Alexander, the King of Macedonia, leads his legions against the giant Persian Empire. After defeating the Persians he leads his Army across the then known world venturing further than any Westerner had ever gone all the way to India. Written by
Some scenes from the film were supposed to be shot in India but the Indian elephants weren't well trained so they had to shoot it in Thailand instead. See more »
Ptolemy I is depicted recounting the story of Alexander in 283 B.C. The Lighthouse at Alexandria, seen in the background, was built during the reign of his son Ptolemy II, around 270 B.C. See more »
Our world is gone now. Smashed by the wars. Now I am the keeper of his body, embalmed here in the Egyptian ways. I followed him as Pharaoh, and have now ruled 40 years. I am the victor. But what does it all mean when there is not one left to remember - the great cavalry charge at Gaugamela, or the mountains of the Hindu Kush when we crossed a 100,000-man army into India? He was a god, Cadmos. Or as close as anything I've ever seen.
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I read the negative reviews just like everyone else, and I went to see it with slightly lower expectations than I had about a month ago. Having said that, however, I still loved the movie. I didn't find it boring in the least, and I was truly engrossed in every scene. The two battles featured in this movie carry more tension than anything "Troy" could have ever hoped to show. The performances in this movie are all right on the money. Colin Farrell has a scene in the film shortly before the second battle where he argues with Crateros that is just amazing. Also, a quick word about Val Kilmer, he has a wonderful human moment in the scene where Alexander tames the horse where he demands to be able to buy the horse half price if Alexander can tame it. Here is a man who is willing to risk his son's life, and then use it to get a discount.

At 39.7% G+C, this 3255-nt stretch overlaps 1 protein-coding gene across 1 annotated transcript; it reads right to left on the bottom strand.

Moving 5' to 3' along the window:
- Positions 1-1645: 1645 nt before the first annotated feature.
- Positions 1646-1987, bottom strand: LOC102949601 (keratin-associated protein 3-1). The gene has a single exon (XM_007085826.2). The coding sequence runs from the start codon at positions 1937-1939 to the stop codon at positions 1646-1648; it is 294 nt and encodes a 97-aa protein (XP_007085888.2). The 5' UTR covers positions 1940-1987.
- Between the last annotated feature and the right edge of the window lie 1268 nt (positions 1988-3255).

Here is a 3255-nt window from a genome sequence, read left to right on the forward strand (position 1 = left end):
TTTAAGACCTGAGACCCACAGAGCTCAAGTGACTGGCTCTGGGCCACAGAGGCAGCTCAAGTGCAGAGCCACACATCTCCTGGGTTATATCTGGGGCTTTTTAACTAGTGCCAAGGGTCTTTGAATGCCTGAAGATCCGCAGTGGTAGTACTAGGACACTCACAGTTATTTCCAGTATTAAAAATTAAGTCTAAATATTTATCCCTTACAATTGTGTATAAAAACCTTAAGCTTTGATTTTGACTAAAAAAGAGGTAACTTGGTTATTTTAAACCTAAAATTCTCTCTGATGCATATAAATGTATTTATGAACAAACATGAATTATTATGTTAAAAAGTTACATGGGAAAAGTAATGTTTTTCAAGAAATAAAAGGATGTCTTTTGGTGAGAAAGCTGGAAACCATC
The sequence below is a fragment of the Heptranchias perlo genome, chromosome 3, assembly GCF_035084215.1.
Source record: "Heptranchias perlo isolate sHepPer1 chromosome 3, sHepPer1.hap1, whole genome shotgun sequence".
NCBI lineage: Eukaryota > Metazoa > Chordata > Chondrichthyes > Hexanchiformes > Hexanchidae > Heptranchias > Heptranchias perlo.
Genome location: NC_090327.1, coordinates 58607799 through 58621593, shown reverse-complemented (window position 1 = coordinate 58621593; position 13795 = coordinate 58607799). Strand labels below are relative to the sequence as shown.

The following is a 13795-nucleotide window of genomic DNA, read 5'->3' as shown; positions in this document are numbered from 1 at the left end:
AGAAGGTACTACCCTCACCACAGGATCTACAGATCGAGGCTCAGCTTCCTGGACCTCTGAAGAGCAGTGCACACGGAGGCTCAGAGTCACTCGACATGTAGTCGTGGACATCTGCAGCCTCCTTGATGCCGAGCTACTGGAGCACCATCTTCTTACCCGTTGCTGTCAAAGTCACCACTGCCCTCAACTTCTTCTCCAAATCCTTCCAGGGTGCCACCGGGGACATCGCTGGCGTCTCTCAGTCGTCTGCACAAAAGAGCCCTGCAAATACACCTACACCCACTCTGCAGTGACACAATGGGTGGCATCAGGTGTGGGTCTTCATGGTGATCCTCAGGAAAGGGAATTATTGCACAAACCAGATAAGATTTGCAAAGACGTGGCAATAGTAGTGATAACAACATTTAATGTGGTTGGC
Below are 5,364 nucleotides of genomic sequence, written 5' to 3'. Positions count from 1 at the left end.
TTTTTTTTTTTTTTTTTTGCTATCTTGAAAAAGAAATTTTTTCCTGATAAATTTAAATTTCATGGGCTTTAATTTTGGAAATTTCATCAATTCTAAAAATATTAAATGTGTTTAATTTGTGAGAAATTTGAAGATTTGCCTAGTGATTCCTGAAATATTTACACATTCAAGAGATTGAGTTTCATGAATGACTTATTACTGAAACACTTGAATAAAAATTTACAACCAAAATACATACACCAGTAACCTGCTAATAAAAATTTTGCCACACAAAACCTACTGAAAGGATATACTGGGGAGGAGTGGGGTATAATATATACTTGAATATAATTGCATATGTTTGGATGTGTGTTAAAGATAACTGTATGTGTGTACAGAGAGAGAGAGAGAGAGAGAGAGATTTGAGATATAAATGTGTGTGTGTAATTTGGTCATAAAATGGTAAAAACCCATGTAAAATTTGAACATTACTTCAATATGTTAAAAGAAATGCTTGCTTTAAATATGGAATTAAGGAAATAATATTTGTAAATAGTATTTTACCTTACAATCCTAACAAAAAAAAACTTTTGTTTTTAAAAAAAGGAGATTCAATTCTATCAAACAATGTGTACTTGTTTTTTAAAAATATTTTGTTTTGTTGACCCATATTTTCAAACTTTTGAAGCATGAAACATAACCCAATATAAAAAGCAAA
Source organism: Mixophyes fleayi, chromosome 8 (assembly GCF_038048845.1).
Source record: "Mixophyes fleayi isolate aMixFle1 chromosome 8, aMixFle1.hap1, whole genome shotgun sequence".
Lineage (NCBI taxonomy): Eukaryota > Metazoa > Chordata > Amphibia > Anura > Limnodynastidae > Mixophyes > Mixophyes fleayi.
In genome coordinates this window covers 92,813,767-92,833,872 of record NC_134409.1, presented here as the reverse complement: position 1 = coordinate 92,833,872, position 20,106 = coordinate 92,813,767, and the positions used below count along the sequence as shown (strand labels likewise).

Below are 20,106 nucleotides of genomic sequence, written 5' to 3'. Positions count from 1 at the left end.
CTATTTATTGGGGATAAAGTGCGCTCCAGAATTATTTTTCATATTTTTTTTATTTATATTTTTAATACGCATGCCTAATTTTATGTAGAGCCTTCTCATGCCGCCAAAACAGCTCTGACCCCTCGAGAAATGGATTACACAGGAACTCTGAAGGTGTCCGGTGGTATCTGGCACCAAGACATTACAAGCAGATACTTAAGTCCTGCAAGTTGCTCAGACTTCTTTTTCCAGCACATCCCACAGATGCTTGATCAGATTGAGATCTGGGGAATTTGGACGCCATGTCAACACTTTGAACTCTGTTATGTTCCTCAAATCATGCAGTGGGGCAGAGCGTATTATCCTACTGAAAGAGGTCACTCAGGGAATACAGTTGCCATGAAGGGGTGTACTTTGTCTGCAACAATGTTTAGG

The time structure didn't really bother me at all. It may not have been completely necessary, but it didn't confuse me at all. Since I could still follow the narrative fine, I let it go. Some critics say a flashback to Philip's murder is unnecessary, and they should have handled that in the flashback at the beginning of the story, but I thought it placed an extra amount of importance on Cleitus, after seeing him murdered. Also, the scene where Alexander confronts Olympias concerning the murder of Philip was, in my opinion, very emotionally powerful, and it would have been ill advised to have that scene so early in the film, since it carried so much weight.
Several people criticized the scenes with Anthony Hopkins, saying the grinded the film to a hault. What everyone seems to be missing, in those observations, is that Hopkins still plays the role as perfectly as it could be played. Can't we just sit back and enjoy watching this great actor perform admirably, even if the scenes aren't the most exciting in the world? Look into his eyes during his final speech in the film, where he weighs his responsibility in Alexander's death, and, now, tell me the film would have been better off without him.
Stone has, in my humble opinion, crafted a great film that will be appreciated by those with an open mind and patience. I have always had a high tolerance for long movies, and I think many films would be better if they were willing to add another half-hour. Is the movie boring??? Yes. But you know what, pacing is over-rated. Pacing is important to people who have trouble keeping awake at the movies. If you have the ability to remain focused on one thing for three hours, than you just might love "Alexander". "2001" is a poorly-paced, boring movie, but it's still one of the greatest films ever made.
It's a great film for those who will let it be.
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